WGI Workshop participant Darlene Zimbardi’s play A Window into Elder World will premiere online on February 5, 2021. We spoke to her about her play, writing, and her process.
Tell us about your play, “A Window into Elder World.”
Simply, it’s a love letter to my mother’s caregivers and all caretakers, and their loved ones. This play is the third installment of my series “Reports from the Elder Front” which details the obstacles that my mother and I have gone through the past two and a half years since my stepfather died and her health deteriorated.
My challenge was to keep her and her dog together while managing her affairs from across the country. Another challenge – to keep both of us sane. Dark humor’s my friend. I tell of our first-hand experiences of how the U.S. healthcare system mistreats the elderly and their loved ones; worry about those who have no one to advocate for them; appreciate the network of people that support us. I see this show as a social justice project, a visual handbook that gives people tools and techniques to help them fight for their loved ones.
Why did you decide to write it as a theatrical play (instead of another format?)
It started out as a prose piece but my characters have a lot to say. They demanded a stage. When I write, I write to be read aloud. I want people to feel…like when they listen to a song. I’m a huge music fan, during this time, David Bowie’s “Young Americans” has been stuck in my head. I hope my play has stages as that song does, the instruments take center stage, his voice does, then the back-up singers, the tempo slows down, then the song changes key. I want people to feel that when they read my writing or see it performed.
In addition, I realized that a way to reach more people is a performance, especially if you don’t have a publisher. Putting on readings is a way to do community outreach that is inexpensive and effective.
As a WGI workshop participant, did your experience in the workshop help your process, if so, how?
A big YES! I started with the in-person writing group for caregivers and people with chronic illnesses that was done in conjunction with the Profile Theater here, in Portland, Oregon. After that, I was part of the online mentoring program. I had gone back to the East Coast because my mom had her second heart attack. I was in one of our meetings when my cousin called to tell me they thought my mom had a stroke. It was in that session, that Jenna and Ana Maria (mentors), told us the Gala prompt, “You need to hear this…” I immediately started writing about my mother’s current situation. “All About the Canine” came out of that session.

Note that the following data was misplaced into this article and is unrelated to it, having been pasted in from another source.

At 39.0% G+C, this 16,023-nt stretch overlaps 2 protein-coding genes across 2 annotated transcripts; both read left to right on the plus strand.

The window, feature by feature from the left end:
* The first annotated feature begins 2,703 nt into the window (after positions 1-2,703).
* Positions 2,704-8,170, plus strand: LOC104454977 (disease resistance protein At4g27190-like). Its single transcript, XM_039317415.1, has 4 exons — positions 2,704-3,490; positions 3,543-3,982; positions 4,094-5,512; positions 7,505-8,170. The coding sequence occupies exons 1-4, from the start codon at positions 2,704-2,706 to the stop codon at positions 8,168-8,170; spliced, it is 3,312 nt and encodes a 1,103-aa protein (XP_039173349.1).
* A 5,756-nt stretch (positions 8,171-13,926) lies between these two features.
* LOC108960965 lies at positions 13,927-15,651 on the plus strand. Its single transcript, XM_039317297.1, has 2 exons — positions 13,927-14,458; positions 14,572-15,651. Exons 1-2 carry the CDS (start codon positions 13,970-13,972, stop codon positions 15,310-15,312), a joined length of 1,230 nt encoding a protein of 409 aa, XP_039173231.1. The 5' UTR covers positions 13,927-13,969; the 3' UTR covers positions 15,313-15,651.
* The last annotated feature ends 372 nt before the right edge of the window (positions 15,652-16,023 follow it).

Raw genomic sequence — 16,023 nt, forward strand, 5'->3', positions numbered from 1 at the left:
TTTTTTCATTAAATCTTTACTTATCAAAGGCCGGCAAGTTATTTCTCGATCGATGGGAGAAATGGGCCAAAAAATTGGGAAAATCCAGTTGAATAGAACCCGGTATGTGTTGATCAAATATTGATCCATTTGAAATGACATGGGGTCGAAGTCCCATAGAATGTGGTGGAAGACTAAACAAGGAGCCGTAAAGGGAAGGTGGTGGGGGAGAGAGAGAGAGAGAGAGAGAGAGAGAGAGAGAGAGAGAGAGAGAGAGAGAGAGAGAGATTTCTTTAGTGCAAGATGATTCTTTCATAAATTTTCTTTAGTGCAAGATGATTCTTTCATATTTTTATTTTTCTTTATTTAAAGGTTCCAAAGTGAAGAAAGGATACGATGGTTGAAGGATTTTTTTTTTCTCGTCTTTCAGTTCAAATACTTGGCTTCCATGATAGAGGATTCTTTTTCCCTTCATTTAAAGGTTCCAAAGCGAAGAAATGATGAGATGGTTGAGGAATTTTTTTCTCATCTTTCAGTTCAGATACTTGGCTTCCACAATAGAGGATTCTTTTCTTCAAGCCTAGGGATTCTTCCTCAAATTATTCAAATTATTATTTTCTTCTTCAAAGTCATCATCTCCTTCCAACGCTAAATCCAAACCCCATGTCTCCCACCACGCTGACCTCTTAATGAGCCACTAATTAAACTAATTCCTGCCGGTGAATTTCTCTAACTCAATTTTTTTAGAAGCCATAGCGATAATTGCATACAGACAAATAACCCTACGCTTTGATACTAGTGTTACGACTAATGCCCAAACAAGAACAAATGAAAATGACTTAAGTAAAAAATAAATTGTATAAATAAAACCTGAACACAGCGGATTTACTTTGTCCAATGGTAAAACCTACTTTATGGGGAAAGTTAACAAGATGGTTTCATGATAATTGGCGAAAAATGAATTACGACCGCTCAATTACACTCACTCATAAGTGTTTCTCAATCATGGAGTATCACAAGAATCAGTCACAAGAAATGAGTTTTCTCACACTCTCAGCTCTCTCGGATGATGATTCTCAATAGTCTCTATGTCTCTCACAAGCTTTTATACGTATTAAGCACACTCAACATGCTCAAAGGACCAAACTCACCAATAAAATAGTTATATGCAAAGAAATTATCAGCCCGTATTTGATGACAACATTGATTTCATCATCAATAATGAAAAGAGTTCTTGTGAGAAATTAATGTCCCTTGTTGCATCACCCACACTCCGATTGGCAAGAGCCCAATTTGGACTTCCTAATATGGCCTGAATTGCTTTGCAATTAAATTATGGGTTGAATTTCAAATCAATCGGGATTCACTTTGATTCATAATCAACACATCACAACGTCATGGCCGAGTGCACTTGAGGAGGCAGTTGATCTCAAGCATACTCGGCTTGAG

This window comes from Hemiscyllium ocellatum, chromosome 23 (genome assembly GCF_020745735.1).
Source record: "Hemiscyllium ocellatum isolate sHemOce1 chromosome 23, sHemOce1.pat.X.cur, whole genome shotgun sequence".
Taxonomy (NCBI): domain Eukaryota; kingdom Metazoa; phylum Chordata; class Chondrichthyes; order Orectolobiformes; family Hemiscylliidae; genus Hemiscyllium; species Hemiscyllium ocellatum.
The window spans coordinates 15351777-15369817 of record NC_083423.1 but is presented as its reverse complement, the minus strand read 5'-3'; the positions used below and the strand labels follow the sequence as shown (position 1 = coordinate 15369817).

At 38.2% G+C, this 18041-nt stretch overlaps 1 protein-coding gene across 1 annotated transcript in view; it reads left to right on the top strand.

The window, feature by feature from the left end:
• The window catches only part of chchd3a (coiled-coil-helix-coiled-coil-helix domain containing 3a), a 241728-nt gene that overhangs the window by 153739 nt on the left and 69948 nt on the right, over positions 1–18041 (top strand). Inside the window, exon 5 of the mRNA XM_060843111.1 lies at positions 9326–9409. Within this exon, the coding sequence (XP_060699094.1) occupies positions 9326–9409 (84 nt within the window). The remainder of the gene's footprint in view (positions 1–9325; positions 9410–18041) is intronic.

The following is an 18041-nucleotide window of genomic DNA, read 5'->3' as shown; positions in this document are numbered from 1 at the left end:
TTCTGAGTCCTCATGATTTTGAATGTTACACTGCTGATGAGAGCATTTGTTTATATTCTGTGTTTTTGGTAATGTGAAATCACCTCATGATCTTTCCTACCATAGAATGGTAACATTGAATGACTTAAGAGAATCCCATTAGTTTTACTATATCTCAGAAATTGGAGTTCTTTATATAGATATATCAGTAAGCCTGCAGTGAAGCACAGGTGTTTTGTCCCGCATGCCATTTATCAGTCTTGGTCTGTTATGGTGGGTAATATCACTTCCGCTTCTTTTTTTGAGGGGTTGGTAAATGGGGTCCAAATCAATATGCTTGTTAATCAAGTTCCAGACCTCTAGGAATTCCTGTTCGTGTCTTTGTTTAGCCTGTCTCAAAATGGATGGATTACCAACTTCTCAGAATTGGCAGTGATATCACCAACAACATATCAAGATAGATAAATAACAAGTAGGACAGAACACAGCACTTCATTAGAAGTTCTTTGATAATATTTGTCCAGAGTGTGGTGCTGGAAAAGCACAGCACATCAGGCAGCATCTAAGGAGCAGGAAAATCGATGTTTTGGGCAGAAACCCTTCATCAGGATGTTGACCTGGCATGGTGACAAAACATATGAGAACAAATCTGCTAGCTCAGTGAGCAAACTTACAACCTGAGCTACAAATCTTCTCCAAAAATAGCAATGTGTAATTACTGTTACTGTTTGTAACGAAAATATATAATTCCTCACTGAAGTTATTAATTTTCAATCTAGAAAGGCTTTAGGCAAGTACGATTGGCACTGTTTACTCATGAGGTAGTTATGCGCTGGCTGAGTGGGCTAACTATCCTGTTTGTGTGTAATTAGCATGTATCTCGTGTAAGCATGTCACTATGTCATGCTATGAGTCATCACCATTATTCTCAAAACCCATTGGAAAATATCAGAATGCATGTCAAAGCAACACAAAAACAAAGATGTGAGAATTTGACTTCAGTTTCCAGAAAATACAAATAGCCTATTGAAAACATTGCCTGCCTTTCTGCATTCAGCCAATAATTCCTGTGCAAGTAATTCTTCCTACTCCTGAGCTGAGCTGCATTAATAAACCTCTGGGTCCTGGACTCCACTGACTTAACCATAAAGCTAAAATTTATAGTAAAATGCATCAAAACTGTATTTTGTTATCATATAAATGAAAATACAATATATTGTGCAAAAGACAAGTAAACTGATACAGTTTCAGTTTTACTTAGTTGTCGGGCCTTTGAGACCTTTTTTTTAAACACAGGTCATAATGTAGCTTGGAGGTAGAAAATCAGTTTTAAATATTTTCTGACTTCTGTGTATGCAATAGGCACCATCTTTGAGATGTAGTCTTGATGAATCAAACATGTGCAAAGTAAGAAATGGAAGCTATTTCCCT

Our group not only supported me in the writing aspect but also the human aspect. That’s one of the best things about the WGI program. The other great aspect of the WGI is that you are giving voice to the regular person. You support advocacy work. I’ve met writers from many of your programs, Veterans, Caregivers of Veterans, and people living with HIV, and those are just some of the groups that you work with.
I still connect with the participants; Jeanette, the actress that plays my mother, was part of the in-person group; she has Parkinson’s like my mother. Others from that session read drafts, brainstorm with me how to reach people, and encourage me in a variety of ways. Through the WGI network, I heard about Healing Voices program through the NJ Theater Alliance. My work was performed at their 2019 festival. My work was accepted again in 2020 but the event was canceled due to the pandemic. I was happy to be able to reach people on both coasts.
What has the process been like to see the play be produced and worked on by actors & a director, to see it fully realized?
Exciting, nerve-wracking, and fun…sometimes we laugh so hard, I pee my pants, especially this year with Heloise and Ruthie; their condom scene is just hysterical. I am so thankful that I can work on this project with friends. Our director Steph Myers, not only provides creative ideas but concrete solutions because she’s a nurse. When I hit walls, she provided much guidance as well as my mother’s caregivers in her ALF. When things would get too dark, Steph knew how to add just the right kind of humor so the audience wouldn’t be overwhelmed. What I’ve also appreciated is people who’ve generously shared their stories, their struggles with caring for their aging parents, and their willingness to have their stories included, whether it be on my website or incorporated into the show.
When and how can people see the play?
It premiers, February 5th, 7 pm (PST) then streams until Feb. 15th, 2021 as part of the Fertile Ground Festival of New Works. You can watch it on Fertile Ground Facebook or Fertile Ground YouTube Channel The festival is free but donations are accepted, all information is on my website.
What would you like to see happen as a result of the production of this play?
Our tag line this year is, “Don’t do this alone…grab your parents…watch & learn together.”
The theatrical reading’s the icebreaker to open up, have those conversations. Parents and children don’t know how to have these planning sessions, I didn’t either we were just thrown into the fire. I hope people find some resources to help them through this part of life. In the credits I list phone numbers and websites for guidance, I also have a resource page on my website with books and other sources. Maybe some people would become Ombudsman for long-term facilities in their state.
Do you have any tips or suggestions for other writers out there?
Think about how your words will sound… the rhythm and cadence. You never know where your thoughts will take you or how your challenges can help form changes…write them down, find like-minded people and brainstorm ways to get your words out there.